- Associated Press - Thursday, April 12, 2012

ISLAMABAD — Pakistan’s parliament Thursday unanimously approved new guidelines for the country in its troubled relationship with the United States, a decision that could pave the way for the reopening of supply lines to NATO troops in neighboring Afghanistan.

The guidelines allow for the blockade on U.S. and NATO supplies to be lifted, but also call for an immediate end to American drone strikes against militants on Pakistani soil.

However, the lawmakers did not make a halt in the CIA-led missile attacks a prerequisite to reopening the supply lines, as some lawmakers had been demanding.

The government and the army will use the recommendations as the basis for re-engaging with Washington.

Ties between the U.S. and Pakistan all but collapsed in November after U.S. airstrikes inadvertently killed 24 Pakistani soldiers on the Afghan border, after which Islamabad blocked the supply lines in protest.

The State Department expressed respect for the Pakistani parliament’s decision.

“We respect the seriousness with which parliament’s review of U.S.-Pakistan relations has been conducted,” said State Department spokeswoman Victoria Nuland. “We seek a relationship with Pakistan that is enduring, strategic, and more clearly defined.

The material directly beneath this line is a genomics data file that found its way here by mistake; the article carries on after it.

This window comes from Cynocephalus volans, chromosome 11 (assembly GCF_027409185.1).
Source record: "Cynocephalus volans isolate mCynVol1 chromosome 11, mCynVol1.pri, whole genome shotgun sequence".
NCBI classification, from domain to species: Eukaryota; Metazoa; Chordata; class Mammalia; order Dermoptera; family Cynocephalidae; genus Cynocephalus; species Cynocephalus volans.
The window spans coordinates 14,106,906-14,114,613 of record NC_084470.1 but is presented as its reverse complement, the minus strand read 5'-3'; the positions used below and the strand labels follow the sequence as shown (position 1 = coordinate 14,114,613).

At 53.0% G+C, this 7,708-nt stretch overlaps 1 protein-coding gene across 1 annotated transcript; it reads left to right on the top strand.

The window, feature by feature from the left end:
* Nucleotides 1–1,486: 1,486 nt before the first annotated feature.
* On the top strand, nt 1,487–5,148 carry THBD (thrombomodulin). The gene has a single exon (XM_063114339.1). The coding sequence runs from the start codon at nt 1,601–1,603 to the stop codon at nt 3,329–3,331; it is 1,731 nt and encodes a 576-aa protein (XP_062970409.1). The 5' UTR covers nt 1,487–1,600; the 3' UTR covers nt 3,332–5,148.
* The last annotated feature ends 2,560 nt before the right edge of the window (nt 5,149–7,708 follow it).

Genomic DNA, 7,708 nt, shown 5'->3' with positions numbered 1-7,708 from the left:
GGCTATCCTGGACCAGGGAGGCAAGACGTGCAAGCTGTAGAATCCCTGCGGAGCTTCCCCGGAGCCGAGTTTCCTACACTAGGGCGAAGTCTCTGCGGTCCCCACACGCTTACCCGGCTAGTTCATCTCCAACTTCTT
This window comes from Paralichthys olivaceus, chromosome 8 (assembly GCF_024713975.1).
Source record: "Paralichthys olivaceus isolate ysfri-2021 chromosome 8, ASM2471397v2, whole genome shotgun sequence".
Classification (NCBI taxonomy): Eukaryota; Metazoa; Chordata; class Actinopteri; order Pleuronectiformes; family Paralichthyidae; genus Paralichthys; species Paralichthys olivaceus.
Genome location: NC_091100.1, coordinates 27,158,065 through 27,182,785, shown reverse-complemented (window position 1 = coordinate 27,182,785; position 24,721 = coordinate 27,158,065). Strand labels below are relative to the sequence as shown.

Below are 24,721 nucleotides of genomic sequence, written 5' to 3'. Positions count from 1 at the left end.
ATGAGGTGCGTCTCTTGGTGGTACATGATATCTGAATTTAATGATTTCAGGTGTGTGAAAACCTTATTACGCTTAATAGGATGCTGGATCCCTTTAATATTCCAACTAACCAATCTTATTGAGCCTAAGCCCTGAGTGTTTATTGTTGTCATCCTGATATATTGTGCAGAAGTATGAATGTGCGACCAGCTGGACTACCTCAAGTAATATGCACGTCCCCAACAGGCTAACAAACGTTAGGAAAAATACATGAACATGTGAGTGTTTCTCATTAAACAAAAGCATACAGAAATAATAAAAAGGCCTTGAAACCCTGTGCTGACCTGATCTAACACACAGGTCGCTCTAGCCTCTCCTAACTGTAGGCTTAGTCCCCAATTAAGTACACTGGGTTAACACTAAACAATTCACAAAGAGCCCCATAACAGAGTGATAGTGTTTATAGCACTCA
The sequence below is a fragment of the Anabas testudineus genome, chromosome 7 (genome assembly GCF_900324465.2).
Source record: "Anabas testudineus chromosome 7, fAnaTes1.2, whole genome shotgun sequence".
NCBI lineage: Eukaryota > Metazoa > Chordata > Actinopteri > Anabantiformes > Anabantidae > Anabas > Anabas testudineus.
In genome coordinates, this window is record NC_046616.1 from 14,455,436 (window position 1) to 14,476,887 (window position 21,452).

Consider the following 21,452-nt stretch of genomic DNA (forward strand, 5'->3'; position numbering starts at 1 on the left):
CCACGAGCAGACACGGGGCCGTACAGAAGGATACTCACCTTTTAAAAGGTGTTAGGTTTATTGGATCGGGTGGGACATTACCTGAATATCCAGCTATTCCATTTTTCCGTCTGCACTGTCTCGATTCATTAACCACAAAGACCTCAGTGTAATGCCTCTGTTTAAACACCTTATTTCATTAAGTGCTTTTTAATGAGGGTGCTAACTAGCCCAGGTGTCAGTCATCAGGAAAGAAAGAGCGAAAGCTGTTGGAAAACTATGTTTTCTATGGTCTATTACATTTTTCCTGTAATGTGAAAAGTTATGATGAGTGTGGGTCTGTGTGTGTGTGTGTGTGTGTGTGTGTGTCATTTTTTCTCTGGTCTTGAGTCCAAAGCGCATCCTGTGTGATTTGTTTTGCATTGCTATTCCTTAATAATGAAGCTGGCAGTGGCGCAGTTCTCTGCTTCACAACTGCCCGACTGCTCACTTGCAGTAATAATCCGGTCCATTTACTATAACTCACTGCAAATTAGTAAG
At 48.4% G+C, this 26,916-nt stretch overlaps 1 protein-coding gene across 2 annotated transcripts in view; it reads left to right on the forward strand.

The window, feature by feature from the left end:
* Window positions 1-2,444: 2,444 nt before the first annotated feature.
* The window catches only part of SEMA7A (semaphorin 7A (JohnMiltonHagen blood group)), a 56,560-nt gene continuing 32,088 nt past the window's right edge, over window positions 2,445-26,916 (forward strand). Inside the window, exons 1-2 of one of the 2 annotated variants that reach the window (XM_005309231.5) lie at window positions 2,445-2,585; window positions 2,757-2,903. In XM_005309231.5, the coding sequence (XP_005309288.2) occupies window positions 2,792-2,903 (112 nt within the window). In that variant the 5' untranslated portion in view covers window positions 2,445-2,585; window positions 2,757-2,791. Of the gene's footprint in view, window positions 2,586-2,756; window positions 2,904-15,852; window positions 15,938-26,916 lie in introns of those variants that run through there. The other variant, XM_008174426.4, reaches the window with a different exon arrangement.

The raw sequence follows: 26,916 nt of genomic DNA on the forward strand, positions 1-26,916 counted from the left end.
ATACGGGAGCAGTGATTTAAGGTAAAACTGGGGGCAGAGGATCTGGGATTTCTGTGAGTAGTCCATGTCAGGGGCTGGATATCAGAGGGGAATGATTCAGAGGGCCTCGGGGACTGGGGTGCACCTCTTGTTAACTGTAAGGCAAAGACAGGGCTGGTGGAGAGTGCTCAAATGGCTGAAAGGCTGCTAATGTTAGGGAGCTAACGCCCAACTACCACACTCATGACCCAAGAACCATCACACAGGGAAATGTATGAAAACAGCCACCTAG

“We look forward to discussing these policy recommendations with the government of Pakistan and continuing to engage with it on our shared interests.”

About 30 percent of supplies used by NATO and U.S. troops in landlocked Afghanistan are transported through Pakistan.

Washington also needs Islamabad’s cooperation to negotiate an end to the Afghan war because many insurgent leaders are based on Pakistani soil.

The drones are a source of civilian outrage in the country and have fueled anti-U.S. sentiment, although Pakistan’s powerful army has tacitly aided the missile attacks in the past, weakening Islamabad’s official stance that the attacks are a violation of sovereignty.

Washington has ignored previous entreaties by the parliament to end the strikes, and is seen as unlikely to change its policy now.

Despite calls by Islamists for a permanent supply line blockade, few inside the Pakistani government or the army believed this was desirable - given that Pakistan relies on the U.S. and other NATO countries for its economic survival and diplomatic and military support.

Soon after the deadly airstrikes on the border, the Pakistani government called on parliament to draw up new guidelines for Islamabad’s relations with the U.S.

The government’s move was widely seen as way to give it political cover for reopening the routes.

Copyright © 2016 The Washington Times, LLC.

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